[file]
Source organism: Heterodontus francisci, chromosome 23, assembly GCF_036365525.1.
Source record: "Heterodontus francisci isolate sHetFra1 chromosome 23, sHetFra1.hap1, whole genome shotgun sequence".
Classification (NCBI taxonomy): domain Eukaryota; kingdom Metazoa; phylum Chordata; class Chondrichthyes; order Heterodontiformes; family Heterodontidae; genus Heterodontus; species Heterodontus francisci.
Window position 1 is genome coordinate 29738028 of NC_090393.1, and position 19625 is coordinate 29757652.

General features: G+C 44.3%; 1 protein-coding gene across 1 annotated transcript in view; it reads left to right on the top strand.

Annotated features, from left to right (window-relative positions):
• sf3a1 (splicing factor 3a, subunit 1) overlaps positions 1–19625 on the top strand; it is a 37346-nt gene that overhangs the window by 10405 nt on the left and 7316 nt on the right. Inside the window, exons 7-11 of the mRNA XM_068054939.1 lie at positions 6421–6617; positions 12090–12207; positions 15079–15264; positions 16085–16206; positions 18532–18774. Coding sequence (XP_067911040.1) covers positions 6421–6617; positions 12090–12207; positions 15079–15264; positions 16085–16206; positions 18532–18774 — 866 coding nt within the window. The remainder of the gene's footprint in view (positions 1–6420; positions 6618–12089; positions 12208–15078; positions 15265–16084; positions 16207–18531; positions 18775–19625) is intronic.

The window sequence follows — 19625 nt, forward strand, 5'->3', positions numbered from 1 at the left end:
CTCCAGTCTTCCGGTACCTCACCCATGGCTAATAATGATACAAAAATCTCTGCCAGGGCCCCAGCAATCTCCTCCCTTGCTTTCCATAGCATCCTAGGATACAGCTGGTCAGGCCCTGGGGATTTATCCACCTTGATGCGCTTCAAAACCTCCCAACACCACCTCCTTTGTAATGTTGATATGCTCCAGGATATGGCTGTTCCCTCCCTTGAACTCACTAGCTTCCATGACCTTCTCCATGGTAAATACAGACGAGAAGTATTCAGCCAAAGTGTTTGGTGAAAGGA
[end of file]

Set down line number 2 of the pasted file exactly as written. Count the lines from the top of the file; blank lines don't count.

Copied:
Source record: "Heterodontus francisci isolate sHetFra1 chromosome 23, sHetFra1.hap1, whole genome shotgun sequence".